From School Library Journal
Kathleen Simonetta, Indian Trails Public Library District, Wheeling, IL
Copyright © Reed Business Information, a division of Reed Elsevier Inc. All rights reserved. --This text refers to an out of print or unavailable edition of this title.
(December 1, 2003; 0-439-54426-2)
PreS-In this bland story, a young polar bear leaves his cozy arctic den on the first day of spring to meet the world. His mother warns him to stay close, but exploring is so much fun that he soon becomes lost. A girl who is fishing feeds him and takes him home in her dogsled. Full-spread illustrations contain lots of white accentuated mostly with blues, greens, purples, and browns. Uncluttered backgrounds draw readers' eyes to the tactile animals created from fabrics that are soft to the touch. While the oversized spreads have some appeal, the little cub looks happy throughout the story, even when he is lost and hungry. This contradiction between text and illustrations may confuse young readers. Take a pass.-Kathleen Simonetta, Indian Trails Public Library District, Wheeling, IL Copyright 2003 Reed Business Information.
(November 24, 2003; 0-439-54426-2)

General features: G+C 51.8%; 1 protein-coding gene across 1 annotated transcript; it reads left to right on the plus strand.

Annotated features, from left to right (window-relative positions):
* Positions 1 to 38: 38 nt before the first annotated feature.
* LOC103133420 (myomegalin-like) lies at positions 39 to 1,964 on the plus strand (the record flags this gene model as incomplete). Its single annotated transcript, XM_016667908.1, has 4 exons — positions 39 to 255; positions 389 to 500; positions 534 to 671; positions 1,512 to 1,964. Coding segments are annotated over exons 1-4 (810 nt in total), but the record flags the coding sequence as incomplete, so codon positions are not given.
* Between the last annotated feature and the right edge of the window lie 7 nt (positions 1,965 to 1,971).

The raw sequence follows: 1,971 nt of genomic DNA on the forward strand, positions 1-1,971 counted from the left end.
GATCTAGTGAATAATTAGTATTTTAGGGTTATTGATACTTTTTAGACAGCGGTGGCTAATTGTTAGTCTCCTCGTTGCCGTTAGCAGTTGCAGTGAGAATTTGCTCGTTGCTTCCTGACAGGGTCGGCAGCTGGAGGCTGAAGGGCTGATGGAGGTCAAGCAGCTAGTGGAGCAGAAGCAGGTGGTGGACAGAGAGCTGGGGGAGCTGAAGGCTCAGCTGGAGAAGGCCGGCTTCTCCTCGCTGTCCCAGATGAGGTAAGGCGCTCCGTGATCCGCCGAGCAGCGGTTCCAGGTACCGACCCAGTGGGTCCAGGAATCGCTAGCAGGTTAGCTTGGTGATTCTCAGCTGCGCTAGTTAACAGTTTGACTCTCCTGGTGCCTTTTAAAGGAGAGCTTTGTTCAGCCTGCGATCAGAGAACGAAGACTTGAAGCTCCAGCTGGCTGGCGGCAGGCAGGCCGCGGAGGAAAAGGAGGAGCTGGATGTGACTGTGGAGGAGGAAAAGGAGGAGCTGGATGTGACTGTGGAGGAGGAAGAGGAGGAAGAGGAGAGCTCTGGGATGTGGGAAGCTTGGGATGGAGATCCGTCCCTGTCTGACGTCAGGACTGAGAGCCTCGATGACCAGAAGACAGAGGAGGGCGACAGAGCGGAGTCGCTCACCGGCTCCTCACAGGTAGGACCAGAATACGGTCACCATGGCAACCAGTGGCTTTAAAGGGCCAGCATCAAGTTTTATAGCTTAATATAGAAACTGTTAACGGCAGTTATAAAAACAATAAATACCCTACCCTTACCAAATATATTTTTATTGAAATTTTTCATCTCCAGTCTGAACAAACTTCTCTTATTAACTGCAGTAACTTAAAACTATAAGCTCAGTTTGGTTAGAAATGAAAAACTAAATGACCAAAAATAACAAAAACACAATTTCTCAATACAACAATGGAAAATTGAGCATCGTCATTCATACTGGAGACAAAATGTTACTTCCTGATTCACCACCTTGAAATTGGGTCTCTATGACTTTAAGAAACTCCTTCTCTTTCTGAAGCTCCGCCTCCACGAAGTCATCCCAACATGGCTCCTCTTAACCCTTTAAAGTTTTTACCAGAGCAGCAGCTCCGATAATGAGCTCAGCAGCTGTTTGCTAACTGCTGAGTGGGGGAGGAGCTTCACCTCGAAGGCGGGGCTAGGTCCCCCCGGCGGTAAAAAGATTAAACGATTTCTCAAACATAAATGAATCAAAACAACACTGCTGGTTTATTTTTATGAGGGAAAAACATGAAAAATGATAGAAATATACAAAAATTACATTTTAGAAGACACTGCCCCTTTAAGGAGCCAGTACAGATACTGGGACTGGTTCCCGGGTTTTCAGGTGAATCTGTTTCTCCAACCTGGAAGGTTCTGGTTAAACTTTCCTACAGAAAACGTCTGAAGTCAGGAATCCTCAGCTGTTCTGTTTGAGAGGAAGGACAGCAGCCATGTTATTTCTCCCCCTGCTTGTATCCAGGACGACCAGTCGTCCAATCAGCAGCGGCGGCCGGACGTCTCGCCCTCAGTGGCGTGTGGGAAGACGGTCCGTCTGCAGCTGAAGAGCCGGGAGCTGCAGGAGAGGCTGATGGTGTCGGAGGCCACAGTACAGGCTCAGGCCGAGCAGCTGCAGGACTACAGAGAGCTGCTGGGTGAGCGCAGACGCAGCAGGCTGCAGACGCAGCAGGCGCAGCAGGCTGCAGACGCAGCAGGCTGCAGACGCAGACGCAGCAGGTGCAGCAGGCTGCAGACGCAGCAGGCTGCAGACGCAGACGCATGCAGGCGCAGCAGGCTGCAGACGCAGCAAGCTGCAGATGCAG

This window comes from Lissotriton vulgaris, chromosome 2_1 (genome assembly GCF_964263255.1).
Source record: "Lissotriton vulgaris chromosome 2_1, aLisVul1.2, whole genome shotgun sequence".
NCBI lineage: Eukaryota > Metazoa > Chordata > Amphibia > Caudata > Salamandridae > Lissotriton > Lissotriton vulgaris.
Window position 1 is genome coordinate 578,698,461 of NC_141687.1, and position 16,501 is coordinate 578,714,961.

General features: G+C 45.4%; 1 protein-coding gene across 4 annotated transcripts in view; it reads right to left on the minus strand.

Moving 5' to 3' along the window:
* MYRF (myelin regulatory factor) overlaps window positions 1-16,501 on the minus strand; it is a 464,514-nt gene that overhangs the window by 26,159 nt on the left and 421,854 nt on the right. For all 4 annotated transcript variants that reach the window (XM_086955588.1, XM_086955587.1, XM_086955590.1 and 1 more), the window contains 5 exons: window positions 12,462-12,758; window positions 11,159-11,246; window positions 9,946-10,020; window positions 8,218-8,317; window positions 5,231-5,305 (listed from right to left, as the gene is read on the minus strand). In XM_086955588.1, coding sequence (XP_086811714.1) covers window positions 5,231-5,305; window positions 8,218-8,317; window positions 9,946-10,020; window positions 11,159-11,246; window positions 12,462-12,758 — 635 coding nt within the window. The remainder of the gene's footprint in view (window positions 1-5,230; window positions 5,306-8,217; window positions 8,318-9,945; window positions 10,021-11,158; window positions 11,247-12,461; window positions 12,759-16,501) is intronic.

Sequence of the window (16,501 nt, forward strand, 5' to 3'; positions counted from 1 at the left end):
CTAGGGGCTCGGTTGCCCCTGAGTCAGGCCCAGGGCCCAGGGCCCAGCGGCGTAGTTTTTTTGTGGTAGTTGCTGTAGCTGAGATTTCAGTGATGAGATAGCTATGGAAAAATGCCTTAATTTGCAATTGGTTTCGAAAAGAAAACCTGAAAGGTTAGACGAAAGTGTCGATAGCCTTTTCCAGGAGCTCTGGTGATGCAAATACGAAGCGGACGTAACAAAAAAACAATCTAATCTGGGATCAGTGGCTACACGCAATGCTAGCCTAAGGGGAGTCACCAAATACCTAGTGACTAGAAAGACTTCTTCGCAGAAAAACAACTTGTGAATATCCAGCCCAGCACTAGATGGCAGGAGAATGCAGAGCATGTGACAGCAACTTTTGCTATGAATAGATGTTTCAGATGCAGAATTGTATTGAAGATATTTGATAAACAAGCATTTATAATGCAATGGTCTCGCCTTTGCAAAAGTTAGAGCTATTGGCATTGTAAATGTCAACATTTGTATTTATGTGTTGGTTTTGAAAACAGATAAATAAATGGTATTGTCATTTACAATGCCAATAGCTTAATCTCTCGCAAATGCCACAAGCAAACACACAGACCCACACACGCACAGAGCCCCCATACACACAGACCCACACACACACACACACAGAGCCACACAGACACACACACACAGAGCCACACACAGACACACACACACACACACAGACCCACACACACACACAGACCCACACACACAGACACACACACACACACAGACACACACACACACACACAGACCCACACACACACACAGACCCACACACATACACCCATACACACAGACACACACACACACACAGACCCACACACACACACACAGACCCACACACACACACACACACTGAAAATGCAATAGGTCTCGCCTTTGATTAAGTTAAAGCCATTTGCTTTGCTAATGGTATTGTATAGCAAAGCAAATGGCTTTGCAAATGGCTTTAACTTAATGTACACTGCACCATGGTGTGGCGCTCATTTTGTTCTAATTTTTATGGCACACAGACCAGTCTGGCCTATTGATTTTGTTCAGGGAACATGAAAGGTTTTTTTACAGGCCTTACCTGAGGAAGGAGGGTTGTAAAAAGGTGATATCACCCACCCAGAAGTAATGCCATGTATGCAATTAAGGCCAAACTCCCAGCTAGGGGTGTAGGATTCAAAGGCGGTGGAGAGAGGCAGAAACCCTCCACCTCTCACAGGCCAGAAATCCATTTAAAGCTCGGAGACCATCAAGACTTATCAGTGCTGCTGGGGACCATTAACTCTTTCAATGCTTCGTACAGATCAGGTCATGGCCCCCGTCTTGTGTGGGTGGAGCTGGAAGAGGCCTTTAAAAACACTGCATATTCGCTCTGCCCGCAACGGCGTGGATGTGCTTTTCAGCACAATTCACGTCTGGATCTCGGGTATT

Although the primary draw of this over-size novelty book, a Soft to Touch title like the author/illustrator's Little Lamb, are the texture-enhanced watercolor illustrations, the visual and verbal storytelling unfold with enough fluidity and assurance to attract a preschool audience on their own merits. Emerging from his ice cave for the first time, Little Snow Bear embraces his new world with gusto: "[He] rolled around in the soft, powdery snow. It was so much fun, he did it again and again!" Mother Bear allows him to go exploring, but soon the cub is lost-a predicament that introduces Little Snow Bear to a friendly seal, a reindeer and an ice-fishing Inuit girl, who hitches her dogs to her sled and drives Little Snow Bear home to his mother. Harper creates full-bleed polar landscapes with an architecture of ice and snow, punctuated with gossamer lavenders and blues. The illustrations' flocking is pleasantly unpredictable; sometimes there are fairly big velvety surfaces for fingers to explore, and other times, just smidgens. In either case the special effects serve as embellishments to a sturdy offering-or the icebergs on the cake. Ages 3-5. (Oct.) Copyright 2003 Reed Business Information.